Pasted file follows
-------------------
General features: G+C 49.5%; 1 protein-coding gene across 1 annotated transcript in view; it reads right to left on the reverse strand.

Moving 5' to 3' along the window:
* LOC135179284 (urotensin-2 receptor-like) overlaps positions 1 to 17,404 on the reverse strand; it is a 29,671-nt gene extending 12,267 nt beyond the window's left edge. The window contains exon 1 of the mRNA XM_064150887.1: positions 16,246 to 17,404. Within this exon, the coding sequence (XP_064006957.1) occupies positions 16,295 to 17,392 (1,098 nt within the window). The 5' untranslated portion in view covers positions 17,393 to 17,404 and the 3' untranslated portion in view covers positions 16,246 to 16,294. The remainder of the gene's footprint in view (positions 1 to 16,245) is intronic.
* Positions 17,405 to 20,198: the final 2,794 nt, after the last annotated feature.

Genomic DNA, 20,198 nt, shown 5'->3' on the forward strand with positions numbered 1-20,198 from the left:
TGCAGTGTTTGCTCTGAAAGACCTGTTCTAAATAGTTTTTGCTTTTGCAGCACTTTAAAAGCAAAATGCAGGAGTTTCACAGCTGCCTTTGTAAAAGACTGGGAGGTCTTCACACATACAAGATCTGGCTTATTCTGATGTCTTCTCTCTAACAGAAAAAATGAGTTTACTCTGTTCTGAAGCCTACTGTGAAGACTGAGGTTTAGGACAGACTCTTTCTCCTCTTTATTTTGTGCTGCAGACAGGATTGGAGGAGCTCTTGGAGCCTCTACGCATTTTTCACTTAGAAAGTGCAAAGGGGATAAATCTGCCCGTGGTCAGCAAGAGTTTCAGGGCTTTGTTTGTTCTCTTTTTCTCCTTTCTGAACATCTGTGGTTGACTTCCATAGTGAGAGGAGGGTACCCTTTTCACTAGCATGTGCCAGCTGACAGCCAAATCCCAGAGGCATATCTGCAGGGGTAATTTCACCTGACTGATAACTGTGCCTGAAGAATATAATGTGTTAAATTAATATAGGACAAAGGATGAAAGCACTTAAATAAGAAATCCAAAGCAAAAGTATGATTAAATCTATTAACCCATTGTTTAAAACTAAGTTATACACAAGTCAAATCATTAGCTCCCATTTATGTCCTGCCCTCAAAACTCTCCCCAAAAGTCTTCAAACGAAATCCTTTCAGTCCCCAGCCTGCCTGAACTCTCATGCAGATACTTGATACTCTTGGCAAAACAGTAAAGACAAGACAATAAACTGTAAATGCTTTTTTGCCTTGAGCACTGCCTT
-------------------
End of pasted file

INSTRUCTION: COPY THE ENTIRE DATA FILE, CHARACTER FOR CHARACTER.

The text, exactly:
General features: G+C 49.5%; 1 protein-coding gene across 1 annotated transcript in view; it reads right to left on the reverse strand.

Moving 5' to 3' along the window:
* LOC135179284 (urotensin-2 receptor-like) overlaps positions 1 to 17,404 on the reverse strand; it is a 29,671-nt gene extending 12,267 nt beyond the window's left edge. The window contains exon 1 of the mRNA XM_064150887.1: positions 16,246 to 17,404. Within this exon, the coding sequence (XP_064006957.1) occupies positions 16,295 to 17,392 (1,098 nt within the window). The 5' untranslated portion in view covers positions 17,393 to 17,404 and the 3' untranslated portion in view covers positions 16,246 to 16,294. The remainder of the gene's footprint in view (positions 1 to 16,245) is intronic.
* Positions 17,405 to 20,198: the final 2,794 nt, after the last annotated feature.

Genomic DNA, 20,198 nt, shown 5'->3' on the forward strand with positions numbered 1-20,198 from the left:
TGCAGTGTTTGCTCTGAAAGACCTGTTCTAAATAGTTTTTGCTTTTGCAGCACTTTAAAAGCAAAATGCAGGAGTTTCACAGCTGCCTTTGTAAAAGACTGGGAGGTCTTCACACATACAAGATCTGGCTTATTCTGATGTCTTCTCTCTAACAGAAAAAATGAGTTTACTCTGTTCTGAAGCCTACTGTGAAGACTGAGGTTTAGGACAGACTCTTTCTCCTCTTTATTTTGTGCTGCAGACAGGATTGGAGGAGCTCTTGGAGCCTCTACGCATTTTTCACTTAGAAAGTGCAAAGGGGATAAATCTGCCCGTGGTCAGCAAGAGTTTCAGGGCTTTGTTTGTTCTCTTTTTCTCCTTTCTGAACATCTGTGGTTGACTTCCATAGTGAGAGGAGGGTACCCTTTTCACTAGCATGTGCCAGCTGACAGCCAAATCCCAGAGGCATATCTGCAGGGGTAATTTCACCTGACTGATAACTGTGCCTGAAGAATATAATGTGTTAAATTAATATAGGACAAAGGATGAAAGCACTTAAATAAGAAATCCAAAGCAAAAGTATGATTAAATCTATTAACCCATTGTTTAAAACTAAGTTATACACAAGTCAAATCATTAGCTCCCATTTATGTCCTGCCCTCAAAACTCTCCCCAAAAGTCTTCAAACGAAATCCTTTCAGTCCCCAGCCTGCCTGAACTCTCATGCAGATACTTGATACTCTTGGCAAAACAGTAAAGACAAGACAATAAACTGTAAATGCTTTTTTGCCTTGAGCACTGCCTT